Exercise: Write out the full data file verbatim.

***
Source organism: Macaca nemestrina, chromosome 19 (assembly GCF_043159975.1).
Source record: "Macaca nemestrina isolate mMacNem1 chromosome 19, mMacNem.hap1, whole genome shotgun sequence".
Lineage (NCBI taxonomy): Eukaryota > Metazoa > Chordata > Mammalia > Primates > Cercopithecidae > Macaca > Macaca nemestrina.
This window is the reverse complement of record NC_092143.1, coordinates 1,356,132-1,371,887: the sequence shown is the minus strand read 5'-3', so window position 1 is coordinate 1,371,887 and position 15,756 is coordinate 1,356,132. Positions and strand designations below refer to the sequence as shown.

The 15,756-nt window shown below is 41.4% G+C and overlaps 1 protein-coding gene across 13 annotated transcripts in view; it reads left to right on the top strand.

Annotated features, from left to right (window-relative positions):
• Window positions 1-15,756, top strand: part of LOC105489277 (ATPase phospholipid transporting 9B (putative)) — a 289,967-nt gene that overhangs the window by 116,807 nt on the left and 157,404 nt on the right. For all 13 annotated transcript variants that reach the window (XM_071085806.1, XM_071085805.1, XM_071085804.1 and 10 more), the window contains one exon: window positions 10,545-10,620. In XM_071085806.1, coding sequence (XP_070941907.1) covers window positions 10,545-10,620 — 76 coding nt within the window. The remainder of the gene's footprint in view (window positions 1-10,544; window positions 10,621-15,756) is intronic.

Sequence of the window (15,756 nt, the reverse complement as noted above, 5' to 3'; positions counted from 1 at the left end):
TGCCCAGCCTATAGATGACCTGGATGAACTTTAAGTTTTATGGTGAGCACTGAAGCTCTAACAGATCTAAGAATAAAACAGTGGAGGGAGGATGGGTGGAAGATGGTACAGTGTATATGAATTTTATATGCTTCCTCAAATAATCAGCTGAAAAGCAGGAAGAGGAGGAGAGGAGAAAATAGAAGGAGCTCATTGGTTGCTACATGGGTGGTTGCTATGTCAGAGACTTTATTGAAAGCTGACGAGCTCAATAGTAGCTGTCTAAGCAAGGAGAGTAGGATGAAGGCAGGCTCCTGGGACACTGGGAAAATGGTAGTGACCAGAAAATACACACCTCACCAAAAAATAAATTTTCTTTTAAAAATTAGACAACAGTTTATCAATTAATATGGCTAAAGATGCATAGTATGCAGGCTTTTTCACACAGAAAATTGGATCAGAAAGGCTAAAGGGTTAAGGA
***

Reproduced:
Source organism: Macaca nemestrina, chromosome 19 (assembly GCF_043159975.1).
Source record: "Macaca nemestrina isolate mMacNem1 chromosome 19, mMacNem.hap1, whole genome shotgun sequence".
Lineage (NCBI taxonomy): Eukaryota > Metazoa > Chordata > Mammalia > Primates > Cercopithecidae > Macaca > Macaca nemestrina.
This window is the reverse complement of record NC_092143.1, coordinates 1,356,132-1,371,887: the sequence shown is the minus strand read 5'-3', so window position 1 is coordinate 1,371,887 and position 15,756 is coordinate 1,356,132. Positions and strand designations below refer to the sequence as shown.

The 15,756-nt window shown below is 41.4% G+C and overlaps 1 protein-coding gene across 13 annotated transcripts in view; it reads left to right on the top strand.

Annotated features, from left to right (window-relative positions):
• Window positions 1-15,756, top strand: part of LOC105489277 (ATPase phospholipid transporting 9B (putative)) — a 289,967-nt gene that overhangs the window by 116,807 nt on the left and 157,404 nt on the right. For all 13 annotated transcript variants that reach the window (XM_071085806.1, XM_071085805.1, XM_071085804.1 and 10 more), the window contains one exon: window positions 10,545-10,620. In XM_071085806.1, coding sequence (XP_070941907.1) covers window positions 10,545-10,620 — 76 coding nt within the window. The remainder of the gene's footprint in view (window positions 1-10,544; window positions 10,621-15,756) is intronic.

Sequence of the window (15,756 nt, the reverse complement as noted above, 5' to 3'; positions counted from 1 at the left end):
TGCCCAGCCTATAGATGACCTGGATGAACTTTAAGTTTTATGGTGAGCACTGAAGCTCTAACAGATCTAAGAATAAAACAGTGGAGGGAGGATGGGTGGAAGATGGTACAGTGTATATGAATTTTATATGCTTCCTCAAATAATCAGCTGAAAAGCAGGAAGAGGAGGAGAGGAGAAAATAGAAGGAGCTCATTGGTTGCTACATGGGTGGTTGCTATGTCAGAGACTTTATTGAAAGCTGACGAGCTCAATAGTAGCTGTCTAAGCAAGGAGAGTAGGATGAAGGCAGGCTCCTGGGACACTGGGAAAATGGTAGTGACCAGAAAATACACACCTCACCAAAAAATAAATTTTCTTTTAAAAATTAGACAACAGTTTATCAATTAATATGGCTAAAGATGCATAGTATGCAGGCTTTTTCACACAGAAAATTGGATCAGAAAGGCTAAAGGGTTAAGGA